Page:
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Finding the Difference Between "Labor" and "Work"

 I'm currently reading Lewis Hyde's wonderful book, The Gift: Creativity and the Artist in the Modern World. In it, he explores the nature of the "gift economy" vs. the market economy and how creative types are caught in between these two fundamentally different ways of operating in the world. 7dwarves.gif

One of the issues Hyde discusses is the difference between labor and work. He says:

Writing a poem, raising a child, developing a new calculus, resolving a neurosis, invention in all forms--these are labors. . . Work is an intended activity that is accomplished through the will. A labor can be intended, but only to the extent of doing the groundwork or of not doing things that would clearly prevent the labor. Beyond that, the labor has its own schedule. Things get done, but we often have the odd sense that we didn't do them. . . And labor, because it sets its own pace, is usually accompanied by idleness, leisure, even sleep. . .

When I speak of labor, then, I intend to refer to something dictated by the course of life, rather than by society, something that is often urgent, but that nevertheless has its own interior rhythm, something more bound up with feeling, more interior than work.

What occurred to me in exploring these passages is how often I try to turn my labors into work, wanting them to happen according to whatever--usually ambitious--external schedule I've established to accomplish the task. I then become frustrated and angry with myself when I cannot make myself, through force of will, accomplish that labor in the time I've allotted, according to the "rules" I've established.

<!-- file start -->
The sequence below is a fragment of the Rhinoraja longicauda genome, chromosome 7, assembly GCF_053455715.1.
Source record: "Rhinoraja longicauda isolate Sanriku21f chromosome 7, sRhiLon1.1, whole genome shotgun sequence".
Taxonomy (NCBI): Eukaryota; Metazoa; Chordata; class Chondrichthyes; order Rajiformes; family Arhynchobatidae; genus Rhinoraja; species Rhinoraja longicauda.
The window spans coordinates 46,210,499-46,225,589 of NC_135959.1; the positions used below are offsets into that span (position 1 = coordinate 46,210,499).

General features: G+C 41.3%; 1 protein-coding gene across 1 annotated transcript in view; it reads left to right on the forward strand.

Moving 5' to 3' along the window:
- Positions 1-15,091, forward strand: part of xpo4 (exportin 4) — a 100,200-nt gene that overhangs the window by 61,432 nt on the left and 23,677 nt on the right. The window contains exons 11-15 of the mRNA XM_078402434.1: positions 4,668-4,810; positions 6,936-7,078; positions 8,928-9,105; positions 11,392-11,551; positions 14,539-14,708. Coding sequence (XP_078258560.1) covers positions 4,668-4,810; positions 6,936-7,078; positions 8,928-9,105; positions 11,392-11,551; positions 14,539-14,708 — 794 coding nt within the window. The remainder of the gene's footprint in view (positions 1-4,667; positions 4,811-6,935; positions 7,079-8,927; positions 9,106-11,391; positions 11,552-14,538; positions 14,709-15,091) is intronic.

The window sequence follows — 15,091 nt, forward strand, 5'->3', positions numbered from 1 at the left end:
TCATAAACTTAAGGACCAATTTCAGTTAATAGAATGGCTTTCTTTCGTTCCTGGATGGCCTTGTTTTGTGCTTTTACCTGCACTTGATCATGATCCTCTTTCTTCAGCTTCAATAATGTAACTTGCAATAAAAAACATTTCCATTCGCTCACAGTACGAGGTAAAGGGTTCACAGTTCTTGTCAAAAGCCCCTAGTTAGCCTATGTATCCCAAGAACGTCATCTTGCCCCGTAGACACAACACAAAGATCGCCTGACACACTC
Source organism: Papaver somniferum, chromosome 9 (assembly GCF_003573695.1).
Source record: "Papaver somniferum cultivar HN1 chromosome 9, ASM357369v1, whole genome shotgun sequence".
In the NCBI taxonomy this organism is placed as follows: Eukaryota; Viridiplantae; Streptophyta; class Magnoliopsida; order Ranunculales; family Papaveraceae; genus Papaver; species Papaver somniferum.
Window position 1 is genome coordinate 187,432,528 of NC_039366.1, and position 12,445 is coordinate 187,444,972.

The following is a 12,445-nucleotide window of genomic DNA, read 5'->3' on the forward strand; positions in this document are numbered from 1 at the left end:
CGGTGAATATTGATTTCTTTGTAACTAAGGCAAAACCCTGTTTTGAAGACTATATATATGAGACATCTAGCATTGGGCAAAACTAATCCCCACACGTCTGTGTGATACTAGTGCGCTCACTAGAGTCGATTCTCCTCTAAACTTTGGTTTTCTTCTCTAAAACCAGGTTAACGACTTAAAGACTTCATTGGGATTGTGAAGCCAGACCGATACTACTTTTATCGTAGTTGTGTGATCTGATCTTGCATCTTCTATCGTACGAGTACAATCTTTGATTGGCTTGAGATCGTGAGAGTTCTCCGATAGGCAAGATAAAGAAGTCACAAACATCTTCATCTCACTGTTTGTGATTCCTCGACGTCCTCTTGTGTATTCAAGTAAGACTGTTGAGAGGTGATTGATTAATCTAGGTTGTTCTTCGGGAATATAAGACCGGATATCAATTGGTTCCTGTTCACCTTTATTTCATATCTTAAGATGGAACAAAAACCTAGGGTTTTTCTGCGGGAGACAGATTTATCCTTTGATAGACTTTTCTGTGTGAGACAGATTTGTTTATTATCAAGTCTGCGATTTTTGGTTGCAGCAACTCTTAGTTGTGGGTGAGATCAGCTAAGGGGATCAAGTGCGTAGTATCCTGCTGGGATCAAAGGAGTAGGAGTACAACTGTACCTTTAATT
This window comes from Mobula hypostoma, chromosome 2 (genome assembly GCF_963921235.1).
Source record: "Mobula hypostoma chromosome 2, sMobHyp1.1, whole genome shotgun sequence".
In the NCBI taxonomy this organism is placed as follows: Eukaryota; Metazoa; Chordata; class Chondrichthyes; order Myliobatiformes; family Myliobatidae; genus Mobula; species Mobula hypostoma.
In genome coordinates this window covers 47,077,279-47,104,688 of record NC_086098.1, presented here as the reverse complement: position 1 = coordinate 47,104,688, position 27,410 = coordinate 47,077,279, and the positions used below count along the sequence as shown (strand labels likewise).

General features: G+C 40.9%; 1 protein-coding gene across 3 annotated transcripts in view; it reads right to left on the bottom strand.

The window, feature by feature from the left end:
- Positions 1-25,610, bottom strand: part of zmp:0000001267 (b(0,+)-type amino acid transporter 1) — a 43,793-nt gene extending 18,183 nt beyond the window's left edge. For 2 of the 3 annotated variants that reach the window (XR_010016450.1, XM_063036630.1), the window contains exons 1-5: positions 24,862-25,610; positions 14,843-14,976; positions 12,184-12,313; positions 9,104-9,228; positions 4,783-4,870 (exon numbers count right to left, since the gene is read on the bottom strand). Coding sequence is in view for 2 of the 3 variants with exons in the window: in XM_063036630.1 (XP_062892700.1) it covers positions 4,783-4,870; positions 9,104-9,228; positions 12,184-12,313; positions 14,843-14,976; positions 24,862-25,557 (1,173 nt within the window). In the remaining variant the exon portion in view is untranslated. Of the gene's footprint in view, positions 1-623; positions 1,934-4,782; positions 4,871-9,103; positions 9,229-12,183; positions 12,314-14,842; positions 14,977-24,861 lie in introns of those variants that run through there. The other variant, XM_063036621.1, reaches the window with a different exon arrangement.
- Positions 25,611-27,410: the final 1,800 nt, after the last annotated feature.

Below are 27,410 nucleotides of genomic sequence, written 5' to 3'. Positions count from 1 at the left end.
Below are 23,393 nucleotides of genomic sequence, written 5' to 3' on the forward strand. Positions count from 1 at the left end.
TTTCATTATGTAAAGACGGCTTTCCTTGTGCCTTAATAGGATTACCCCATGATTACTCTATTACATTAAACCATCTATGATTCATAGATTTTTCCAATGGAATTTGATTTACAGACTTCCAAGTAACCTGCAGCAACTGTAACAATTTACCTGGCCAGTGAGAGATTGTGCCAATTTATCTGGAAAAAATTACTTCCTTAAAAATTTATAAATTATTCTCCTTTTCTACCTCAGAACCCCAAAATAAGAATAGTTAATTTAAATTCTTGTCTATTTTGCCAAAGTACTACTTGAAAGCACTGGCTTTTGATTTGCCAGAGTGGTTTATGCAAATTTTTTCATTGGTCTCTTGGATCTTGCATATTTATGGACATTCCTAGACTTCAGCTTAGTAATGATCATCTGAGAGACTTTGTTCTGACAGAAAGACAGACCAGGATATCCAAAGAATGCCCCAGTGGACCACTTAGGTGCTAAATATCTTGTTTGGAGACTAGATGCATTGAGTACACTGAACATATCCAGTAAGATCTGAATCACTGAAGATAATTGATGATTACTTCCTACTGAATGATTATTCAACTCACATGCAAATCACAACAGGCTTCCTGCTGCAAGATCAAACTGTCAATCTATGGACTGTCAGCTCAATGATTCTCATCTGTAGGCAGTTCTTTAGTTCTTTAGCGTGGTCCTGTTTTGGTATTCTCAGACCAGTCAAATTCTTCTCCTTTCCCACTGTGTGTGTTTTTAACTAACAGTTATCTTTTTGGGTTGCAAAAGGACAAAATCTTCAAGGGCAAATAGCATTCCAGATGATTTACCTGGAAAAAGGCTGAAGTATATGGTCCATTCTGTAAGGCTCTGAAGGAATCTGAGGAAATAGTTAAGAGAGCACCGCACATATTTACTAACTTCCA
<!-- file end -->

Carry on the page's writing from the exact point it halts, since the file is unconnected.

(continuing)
Clearly I could as easily turn lead to gold. Making the labor of creativity and invention conform to the schedule and tasks of work is an impossible alchemy that I'm crazy to even try.

A fundamental problem we face in doing anything that is original or creative is understanding which part is work and which is labor. Unfortunately, we live in a culture that has separated the two and expects us to be able to engage in our labors as though they were work. And all too often, we buy into this notion.

Question for the Day: Do you confuse "labor" with "work"?


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When I come up with a design and process for completing a course, I am laboring. I really let it flow. For larger courses, I use a chunking workbook to help me look at pieces without worrying about how the whole is shaping up.

When I finish the creative part, the labor, I can make a reasonable schedule for the work of actually making the vision a reality. What do I need to support the process of making this thing, and how long will it take to gather, assemble, or craft those parts?

My scheduling usually breaks down due to SME availability and commitment. However, things are due when they are due, and I try to produce something that is slightly less than perfect and slightly more than my own high expectations. I like to surprise myself as often as possible.

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